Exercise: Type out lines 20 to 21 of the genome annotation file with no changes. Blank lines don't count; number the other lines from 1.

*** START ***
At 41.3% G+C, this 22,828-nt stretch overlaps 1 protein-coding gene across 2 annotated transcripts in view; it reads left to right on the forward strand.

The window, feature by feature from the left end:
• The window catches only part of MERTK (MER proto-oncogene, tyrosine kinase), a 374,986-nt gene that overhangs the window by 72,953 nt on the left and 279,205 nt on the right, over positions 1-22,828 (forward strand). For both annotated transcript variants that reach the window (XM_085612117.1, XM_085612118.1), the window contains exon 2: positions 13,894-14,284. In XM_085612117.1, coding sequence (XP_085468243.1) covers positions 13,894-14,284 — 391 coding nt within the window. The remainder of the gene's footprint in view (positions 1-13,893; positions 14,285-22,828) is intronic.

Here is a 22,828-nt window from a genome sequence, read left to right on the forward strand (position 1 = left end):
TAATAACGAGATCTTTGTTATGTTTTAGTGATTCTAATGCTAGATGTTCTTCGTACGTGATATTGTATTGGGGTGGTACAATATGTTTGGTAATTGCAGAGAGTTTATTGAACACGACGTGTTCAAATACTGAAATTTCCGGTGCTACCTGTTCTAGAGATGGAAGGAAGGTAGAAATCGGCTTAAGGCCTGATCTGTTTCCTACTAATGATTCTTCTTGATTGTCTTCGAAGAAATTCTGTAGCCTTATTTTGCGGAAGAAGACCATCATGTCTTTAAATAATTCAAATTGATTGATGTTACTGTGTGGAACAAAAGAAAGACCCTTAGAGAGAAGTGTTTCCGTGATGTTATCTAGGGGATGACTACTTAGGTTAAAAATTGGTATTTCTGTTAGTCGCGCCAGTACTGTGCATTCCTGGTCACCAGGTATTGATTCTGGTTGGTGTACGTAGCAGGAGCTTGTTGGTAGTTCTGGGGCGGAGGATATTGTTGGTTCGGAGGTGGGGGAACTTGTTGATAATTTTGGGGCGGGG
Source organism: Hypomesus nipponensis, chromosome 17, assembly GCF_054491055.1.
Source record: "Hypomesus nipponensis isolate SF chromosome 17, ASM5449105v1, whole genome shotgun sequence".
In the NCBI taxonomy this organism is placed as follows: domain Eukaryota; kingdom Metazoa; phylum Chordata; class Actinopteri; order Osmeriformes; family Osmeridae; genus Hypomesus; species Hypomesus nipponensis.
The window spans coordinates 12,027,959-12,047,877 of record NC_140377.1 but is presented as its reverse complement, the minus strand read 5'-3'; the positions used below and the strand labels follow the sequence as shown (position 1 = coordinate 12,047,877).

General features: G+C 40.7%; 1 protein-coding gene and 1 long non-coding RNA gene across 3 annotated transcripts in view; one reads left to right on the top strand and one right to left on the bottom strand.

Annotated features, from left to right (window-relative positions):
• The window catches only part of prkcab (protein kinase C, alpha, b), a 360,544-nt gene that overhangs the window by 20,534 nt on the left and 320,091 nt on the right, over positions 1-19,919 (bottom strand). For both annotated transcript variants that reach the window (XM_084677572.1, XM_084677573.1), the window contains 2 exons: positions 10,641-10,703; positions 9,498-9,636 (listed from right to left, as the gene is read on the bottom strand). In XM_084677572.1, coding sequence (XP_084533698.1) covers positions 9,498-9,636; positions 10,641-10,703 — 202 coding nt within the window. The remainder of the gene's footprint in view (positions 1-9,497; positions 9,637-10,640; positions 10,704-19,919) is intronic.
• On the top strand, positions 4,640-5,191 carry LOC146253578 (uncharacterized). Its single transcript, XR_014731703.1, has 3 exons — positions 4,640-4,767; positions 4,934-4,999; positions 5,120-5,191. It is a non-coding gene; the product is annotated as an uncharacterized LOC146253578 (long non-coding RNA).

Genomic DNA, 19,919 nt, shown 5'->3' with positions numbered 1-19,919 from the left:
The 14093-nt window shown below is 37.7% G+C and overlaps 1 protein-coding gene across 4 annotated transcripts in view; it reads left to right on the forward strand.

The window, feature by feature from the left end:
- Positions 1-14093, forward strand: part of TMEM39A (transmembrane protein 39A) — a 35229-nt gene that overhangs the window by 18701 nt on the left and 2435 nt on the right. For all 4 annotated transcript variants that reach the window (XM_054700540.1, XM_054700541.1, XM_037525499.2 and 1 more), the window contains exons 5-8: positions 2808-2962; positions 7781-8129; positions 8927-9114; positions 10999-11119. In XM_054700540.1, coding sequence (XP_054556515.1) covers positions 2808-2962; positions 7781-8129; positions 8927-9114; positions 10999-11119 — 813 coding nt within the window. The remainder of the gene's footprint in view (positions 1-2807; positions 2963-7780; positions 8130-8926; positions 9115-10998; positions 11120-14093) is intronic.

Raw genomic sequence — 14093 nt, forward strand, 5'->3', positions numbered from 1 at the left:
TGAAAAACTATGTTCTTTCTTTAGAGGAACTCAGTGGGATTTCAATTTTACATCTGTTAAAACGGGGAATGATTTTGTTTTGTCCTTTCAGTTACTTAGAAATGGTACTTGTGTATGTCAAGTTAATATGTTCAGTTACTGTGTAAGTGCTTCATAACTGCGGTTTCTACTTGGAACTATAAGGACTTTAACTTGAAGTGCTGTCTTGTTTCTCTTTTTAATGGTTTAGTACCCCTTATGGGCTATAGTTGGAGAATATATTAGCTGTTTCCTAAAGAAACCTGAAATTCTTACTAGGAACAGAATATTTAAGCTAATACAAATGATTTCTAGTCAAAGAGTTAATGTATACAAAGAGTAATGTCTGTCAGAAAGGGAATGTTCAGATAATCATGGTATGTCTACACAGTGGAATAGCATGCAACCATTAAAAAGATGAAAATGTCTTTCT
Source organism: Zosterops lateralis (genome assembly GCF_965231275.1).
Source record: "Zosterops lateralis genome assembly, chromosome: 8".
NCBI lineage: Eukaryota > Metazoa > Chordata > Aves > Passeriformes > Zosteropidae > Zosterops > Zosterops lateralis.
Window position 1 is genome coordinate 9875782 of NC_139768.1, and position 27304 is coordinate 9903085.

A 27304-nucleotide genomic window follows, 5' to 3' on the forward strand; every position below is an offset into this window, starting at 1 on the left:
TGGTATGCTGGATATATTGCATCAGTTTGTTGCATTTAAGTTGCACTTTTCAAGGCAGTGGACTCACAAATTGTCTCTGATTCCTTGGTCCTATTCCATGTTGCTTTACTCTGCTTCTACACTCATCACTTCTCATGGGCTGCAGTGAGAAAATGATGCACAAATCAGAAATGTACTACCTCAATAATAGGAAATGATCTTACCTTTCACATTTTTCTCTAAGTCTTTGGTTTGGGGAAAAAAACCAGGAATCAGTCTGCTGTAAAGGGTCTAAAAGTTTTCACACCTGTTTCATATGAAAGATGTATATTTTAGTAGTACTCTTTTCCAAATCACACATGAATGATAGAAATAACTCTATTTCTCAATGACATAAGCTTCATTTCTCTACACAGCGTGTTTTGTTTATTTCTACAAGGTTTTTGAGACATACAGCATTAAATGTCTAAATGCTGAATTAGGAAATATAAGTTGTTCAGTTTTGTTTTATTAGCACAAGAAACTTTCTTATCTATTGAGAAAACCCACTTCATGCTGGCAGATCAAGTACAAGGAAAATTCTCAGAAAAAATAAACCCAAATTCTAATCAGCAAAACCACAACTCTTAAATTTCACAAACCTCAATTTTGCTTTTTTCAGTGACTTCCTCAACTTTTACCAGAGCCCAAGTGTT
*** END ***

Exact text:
Source organism: Zosterops lateralis (genome assembly GCF_965231275.1).
Source record: "Zosterops lateralis genome assembly, chromosome: 8".